In the laws of supply and demand, assuming demand as a constant, restriction in housing supply causes housing prices to rise.
This is nothing new but the irony is not lost on some. Municipalities grapple with providing affordable housing yet unintentially create a restrictive development environment preventing anything but luxury housing from being cost-effective to build. This pattern tends to be more exagerated in high density metropolitan areas.
A “[two-year study, released last week by the Pioneer Institute for Public Policy Research and the Rappaport Institute [Lowell Sun]](http://www.lowellsun.com/portlet/article/html/fragments/print_article.jsp?article=3383052), collected zoning data on 187 communities within 50 miles of Boston. The data does not include Boston or Cape Cod.
Pro-development groups including Homebuilders Association of Massachusetts, the Massachusetts Association of Realtors and the Massachusetts Lumber Retailers Association paid for the survey, but the groups did not pay Glaeser for his analysis or report.”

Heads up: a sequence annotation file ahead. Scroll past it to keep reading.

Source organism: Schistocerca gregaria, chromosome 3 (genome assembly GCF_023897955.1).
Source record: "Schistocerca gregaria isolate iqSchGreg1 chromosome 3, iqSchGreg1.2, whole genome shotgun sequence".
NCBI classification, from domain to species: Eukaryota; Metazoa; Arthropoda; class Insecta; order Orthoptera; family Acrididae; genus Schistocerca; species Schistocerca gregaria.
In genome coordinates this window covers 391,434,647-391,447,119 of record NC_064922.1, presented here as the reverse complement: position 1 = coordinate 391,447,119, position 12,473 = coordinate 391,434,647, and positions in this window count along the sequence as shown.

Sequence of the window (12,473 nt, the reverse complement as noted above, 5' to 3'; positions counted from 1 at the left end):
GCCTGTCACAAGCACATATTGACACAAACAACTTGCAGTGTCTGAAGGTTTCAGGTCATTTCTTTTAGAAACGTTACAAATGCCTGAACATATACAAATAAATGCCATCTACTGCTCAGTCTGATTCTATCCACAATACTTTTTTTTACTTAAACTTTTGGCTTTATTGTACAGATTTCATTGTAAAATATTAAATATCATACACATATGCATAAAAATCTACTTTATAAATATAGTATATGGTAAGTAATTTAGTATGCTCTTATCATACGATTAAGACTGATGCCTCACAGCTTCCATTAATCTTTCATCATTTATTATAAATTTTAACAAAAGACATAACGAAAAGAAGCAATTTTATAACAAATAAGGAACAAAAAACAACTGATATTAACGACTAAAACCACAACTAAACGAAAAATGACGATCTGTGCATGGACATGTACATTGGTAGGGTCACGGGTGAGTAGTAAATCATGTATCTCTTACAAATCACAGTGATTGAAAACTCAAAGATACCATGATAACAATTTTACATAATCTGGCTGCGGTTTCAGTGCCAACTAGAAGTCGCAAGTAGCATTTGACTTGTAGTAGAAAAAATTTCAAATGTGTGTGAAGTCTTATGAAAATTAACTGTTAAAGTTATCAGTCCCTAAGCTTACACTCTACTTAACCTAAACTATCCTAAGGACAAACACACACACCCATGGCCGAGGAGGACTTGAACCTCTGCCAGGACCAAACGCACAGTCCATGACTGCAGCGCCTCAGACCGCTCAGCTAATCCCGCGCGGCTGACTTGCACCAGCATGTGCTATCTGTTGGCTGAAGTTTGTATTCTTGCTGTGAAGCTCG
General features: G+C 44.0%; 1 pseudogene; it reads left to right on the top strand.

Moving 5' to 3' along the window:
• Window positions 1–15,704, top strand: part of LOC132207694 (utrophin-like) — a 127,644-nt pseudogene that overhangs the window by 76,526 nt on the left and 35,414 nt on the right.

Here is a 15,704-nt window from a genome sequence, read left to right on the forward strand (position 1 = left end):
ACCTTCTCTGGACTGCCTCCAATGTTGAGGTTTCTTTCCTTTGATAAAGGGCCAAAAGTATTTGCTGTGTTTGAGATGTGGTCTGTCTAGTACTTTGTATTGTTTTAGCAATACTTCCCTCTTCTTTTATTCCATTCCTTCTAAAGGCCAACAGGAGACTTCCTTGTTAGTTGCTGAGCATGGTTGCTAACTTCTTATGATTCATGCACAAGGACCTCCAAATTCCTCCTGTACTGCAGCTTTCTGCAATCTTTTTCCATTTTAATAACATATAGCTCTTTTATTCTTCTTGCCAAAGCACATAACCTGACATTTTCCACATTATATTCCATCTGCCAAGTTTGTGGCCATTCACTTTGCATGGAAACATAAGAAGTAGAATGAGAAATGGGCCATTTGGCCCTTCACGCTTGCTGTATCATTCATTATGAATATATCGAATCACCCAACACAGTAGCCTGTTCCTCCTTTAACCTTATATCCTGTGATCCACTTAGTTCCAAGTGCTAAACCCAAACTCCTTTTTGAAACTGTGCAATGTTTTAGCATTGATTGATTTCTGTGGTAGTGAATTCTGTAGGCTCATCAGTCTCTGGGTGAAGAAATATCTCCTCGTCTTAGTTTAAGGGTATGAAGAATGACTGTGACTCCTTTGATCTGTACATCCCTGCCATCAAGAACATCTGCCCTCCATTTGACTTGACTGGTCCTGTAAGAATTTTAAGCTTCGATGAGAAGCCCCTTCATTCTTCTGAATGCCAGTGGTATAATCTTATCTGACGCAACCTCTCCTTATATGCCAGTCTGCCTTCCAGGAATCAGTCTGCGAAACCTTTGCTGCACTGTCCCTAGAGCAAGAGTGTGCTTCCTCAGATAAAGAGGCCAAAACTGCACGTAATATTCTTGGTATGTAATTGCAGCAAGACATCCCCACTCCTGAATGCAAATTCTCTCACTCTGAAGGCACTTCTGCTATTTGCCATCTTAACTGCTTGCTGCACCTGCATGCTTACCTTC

[Download the report [Pioneer Institute]](http://www.pioneerinstitute.org/municipalregs/index.asp)
Edward Glaeser, lead author of the study, said over-regulation by cities and towns are driving up the cost of housing in Massachusetts, driving away residents and putting pressure on businesses to keep highly-skilled workers.
_Glaeser is a Harvard academic who has written other well-read housing papers such as:_
[Why is Manhattan So Expensive? Regulation and the Rise in Housing Prices [pdf]](http://post.economics.harvard.edu/faculty/glaeser/papers/Manhattan.pdf)
[Why Have Housing Prices Gone Up? [pdf]](http://post.economics.harvard.edu/hier/2005papers/HIER2061.pdf)
[Urban Growth and Housing Supply [pdf]](http://post.economics.harvard.edu/hier/2005papers/HIER2062.pdf)
Tags: NAR, National Association of Realtors